As for what’s happening on the federal side, we have been told by several people (and reported as much) that a federal investigation continues. A huge story that I don’t think has gotten nearly enough traction is that Biden nominated a U.S. attorney for the southern district of Mississippi who is perhaps the single best qualified person to run a political corruption investigation like this. Todd Gee, a Mississippi native, did exactly that for the U.S. Department of Justice for several years! But Biden’s nominations for Mississippi have stalled because of this controversial process in the U.S. Senate called the “blue slip process.” So basically because of Washington politics, this super qualified U.S. attorney can’t yet lead the investigation of the welfare scandal. That should be maddening, I believe, to every U.S. taxpayer whose money was literally stolen in this scandal.
All this is to say: I don’t know when politicians involved in the TANF scandal will be held accountable. It’s possible the answer is “never.”
Q: I want to know what specifically we as voters can do to restore our balloting rights. This issue trumps them all because without it we are serfs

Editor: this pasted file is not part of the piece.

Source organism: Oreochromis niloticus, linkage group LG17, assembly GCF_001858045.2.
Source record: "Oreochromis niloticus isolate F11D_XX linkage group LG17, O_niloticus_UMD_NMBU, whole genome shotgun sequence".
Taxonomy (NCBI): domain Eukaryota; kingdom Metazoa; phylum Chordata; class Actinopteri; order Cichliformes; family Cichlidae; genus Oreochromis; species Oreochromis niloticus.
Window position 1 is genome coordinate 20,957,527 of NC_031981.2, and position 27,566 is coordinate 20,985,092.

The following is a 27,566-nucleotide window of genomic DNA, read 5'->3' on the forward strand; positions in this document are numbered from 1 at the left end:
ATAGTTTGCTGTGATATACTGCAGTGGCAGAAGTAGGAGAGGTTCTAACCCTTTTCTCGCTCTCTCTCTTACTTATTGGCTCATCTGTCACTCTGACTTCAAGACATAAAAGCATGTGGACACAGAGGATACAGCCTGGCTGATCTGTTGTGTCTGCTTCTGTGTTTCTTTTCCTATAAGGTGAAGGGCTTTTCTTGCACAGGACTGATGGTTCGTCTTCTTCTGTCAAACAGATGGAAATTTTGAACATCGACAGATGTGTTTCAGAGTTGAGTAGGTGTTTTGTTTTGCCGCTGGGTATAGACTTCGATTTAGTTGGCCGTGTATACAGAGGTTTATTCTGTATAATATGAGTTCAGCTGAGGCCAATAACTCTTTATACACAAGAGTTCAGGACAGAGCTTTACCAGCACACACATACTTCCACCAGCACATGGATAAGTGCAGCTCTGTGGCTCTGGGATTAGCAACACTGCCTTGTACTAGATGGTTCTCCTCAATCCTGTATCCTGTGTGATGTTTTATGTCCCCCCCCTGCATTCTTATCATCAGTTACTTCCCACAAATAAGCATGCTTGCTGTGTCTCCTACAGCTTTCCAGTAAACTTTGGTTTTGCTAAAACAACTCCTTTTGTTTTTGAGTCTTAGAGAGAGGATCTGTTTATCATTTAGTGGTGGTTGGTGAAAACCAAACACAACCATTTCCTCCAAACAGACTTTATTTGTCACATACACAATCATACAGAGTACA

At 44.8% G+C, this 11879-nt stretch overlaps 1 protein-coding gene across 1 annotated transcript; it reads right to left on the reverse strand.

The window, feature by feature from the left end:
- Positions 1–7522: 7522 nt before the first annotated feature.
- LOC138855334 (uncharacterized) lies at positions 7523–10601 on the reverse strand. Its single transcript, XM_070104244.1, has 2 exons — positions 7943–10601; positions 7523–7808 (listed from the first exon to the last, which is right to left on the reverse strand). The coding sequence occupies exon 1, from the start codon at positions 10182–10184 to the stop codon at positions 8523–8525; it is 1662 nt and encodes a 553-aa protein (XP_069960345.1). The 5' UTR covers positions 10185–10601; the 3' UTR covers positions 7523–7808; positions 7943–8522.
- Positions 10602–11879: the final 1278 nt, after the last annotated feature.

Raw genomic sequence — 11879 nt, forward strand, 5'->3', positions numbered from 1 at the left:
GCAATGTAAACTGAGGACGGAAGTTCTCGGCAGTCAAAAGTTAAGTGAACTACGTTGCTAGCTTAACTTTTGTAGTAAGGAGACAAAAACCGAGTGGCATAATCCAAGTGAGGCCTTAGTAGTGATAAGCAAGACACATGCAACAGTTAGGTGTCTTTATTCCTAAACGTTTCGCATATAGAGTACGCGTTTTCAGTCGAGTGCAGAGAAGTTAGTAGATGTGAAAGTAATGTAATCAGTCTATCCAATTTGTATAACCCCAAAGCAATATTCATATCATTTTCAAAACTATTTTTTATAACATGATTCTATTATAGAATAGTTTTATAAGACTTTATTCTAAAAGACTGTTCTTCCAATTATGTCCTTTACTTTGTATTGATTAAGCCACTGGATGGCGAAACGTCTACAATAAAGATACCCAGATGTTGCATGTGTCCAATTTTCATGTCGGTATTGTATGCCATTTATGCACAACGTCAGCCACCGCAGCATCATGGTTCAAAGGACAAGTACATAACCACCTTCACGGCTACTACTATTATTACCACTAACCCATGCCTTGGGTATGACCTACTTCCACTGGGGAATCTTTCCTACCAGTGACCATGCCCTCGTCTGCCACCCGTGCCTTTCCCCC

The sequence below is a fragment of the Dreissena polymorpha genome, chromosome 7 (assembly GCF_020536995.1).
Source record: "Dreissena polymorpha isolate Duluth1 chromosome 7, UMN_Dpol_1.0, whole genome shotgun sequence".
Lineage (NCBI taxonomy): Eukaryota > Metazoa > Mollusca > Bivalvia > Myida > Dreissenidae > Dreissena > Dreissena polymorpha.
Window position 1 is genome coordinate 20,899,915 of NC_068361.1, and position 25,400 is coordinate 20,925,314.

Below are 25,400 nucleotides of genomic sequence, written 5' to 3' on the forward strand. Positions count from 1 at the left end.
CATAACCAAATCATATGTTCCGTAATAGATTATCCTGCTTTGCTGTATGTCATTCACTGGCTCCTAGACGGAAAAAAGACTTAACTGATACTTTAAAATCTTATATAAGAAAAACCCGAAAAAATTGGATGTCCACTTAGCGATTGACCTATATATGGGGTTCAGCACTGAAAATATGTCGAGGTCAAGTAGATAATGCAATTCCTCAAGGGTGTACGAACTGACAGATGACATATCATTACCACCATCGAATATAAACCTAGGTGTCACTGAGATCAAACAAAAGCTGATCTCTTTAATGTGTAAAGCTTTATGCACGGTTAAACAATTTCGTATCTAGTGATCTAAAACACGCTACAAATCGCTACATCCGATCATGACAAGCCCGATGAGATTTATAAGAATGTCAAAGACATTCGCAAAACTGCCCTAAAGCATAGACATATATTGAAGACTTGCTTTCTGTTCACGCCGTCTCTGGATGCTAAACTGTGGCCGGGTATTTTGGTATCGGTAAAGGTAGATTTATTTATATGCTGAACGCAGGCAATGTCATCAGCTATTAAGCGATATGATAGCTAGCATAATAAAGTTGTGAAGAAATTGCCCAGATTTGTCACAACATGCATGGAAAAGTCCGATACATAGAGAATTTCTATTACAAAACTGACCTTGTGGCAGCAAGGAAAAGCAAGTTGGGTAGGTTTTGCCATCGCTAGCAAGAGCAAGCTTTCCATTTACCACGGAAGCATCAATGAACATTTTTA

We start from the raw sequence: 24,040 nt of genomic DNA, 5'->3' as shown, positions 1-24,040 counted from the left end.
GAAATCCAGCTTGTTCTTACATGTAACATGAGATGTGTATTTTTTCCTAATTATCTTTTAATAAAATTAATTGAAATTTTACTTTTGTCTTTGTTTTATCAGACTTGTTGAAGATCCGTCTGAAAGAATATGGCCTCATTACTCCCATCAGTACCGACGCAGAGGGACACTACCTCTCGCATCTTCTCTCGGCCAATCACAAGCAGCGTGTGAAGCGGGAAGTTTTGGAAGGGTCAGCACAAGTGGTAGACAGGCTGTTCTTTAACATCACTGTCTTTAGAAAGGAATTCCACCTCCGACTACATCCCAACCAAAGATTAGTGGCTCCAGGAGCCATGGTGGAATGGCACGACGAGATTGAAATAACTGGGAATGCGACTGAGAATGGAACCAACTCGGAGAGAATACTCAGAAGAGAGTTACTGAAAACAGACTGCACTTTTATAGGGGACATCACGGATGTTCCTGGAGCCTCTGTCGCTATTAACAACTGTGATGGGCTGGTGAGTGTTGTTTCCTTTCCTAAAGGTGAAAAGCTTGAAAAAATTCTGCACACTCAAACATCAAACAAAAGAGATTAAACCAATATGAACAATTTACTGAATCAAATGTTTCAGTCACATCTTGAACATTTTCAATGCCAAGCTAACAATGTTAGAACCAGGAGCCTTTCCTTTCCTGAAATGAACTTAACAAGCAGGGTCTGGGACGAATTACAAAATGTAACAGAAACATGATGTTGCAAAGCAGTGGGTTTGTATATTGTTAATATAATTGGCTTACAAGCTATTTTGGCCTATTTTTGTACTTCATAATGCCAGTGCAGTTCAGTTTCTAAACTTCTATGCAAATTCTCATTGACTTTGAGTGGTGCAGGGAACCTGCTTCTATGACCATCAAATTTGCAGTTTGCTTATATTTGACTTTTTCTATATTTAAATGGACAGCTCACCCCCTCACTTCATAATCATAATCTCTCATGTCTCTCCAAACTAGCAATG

A: Restoring the ballot initiative is something we at Mississippi Today have been keeping an incredibly close eye on this session. Y’all know this, but the quick background: A ballot initiative process allows voters to collect signatures and place issues on a statewide ballot, effectively circumventing lawmakers. It’s an extremely democratic power that voters in most states have at their disposal in case they think elected officials aren’t serving their interests.
When the Mississippi Supreme Court struck down our ballot initiative process in a May 2021 ruling, we became the first state to have that done in that matter — and became one of several with no ballot initiative process at all. Legislative leaders, including House Speaker Philip Gunn and Lt. Gov. Delbert Hosemann, quickly said they would work to reinstate some version of a ballot initiative. But last year, their first session with the chance to, they didn’t.